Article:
Each young person has an exceptional gift to offer to the musical and each and every one blew down the roof in their own way.
“School of Rock” has catchy songs and a dynamic set that transforms. While these elements are eye-catching, it’s the cast that really makes the show.
“Paige in Full” at the Alliance Theatre is a powerful one woman show that tackles themes of race, nationality, identity, feminism and self expression. Paige Hernandez uses hip-hop and movement work to tell her own story about growing up in Baltimore. Trial after trial, the audience sees how she uses dance as a way to save her own life and mind.
From her first appearance in Act One, the modern Jasmine tells us she’d like “a suitor who’d be willing to change a few royal diapers once in a while.”
If you want to spend time with family or be taken on a magic carpet ride into the show you know and love, give “Aladdin” a try.
As “Hamilton: An American Musical” departs Atlanta after a record-breaking run at Fox Theatre, it’s important to pay close attention to the characters Angelica and Eliza Schuyler. The importance of women having a voice still rings true today.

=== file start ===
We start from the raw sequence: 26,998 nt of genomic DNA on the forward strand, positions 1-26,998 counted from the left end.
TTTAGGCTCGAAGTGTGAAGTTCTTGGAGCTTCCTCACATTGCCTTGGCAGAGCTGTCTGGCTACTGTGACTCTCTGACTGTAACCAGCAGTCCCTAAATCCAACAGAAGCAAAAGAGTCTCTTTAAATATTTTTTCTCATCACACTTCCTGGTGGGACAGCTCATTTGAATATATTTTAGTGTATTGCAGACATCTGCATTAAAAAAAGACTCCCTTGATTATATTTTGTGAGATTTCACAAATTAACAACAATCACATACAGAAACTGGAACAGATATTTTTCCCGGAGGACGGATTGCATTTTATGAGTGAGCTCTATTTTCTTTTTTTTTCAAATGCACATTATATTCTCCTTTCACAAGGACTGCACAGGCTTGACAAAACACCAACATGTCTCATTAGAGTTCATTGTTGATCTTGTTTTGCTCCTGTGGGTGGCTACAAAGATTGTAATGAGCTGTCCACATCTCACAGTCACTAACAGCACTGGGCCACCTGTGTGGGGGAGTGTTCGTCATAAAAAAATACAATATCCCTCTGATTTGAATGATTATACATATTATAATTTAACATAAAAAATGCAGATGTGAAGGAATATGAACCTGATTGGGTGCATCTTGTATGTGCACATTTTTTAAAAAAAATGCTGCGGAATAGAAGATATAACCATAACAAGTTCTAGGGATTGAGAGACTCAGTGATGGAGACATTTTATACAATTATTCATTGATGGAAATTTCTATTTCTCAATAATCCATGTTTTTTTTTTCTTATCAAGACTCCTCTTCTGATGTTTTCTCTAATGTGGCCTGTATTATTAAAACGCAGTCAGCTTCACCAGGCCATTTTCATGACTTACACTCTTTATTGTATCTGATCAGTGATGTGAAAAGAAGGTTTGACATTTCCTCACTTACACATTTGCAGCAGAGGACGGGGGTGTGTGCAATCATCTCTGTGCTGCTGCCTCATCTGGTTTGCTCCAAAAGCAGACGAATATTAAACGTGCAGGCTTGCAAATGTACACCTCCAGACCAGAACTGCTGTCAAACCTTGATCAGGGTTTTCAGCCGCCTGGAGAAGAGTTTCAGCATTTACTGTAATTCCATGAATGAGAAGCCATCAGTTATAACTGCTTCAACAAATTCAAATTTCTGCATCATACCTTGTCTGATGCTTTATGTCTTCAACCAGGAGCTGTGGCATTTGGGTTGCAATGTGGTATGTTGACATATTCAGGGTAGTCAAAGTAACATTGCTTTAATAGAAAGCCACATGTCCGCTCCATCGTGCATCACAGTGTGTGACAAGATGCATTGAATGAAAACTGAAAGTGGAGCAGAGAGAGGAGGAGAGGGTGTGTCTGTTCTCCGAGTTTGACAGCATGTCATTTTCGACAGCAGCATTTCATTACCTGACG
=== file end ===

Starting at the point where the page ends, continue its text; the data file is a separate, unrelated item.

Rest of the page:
“Hamilton” is truly a rebellious piece, characteristic of the “young, scrappy, and hungry” youth of America, yearning for change, inclusivity and a unified nation.
“Hamilton” has a diverse cast, even Alexander Hamilton himself is a person of color. The only white people are the dancers and King George. But in real life, none of these were people of color. Just because they chose actors who look like me doesn’t make me relate to the characters more.
“Hamilton” is a revolutionary concept in its own right. The question we should really be asking is this: If an immigrant man and other individuals with different backgrounds can do it, can’t the rest of the world do it, too?
James Taylor Odom, the young actor who played all eight of the D’Ysquith men and women who met their unfortunate end, did an incredible job of mastering each and every role.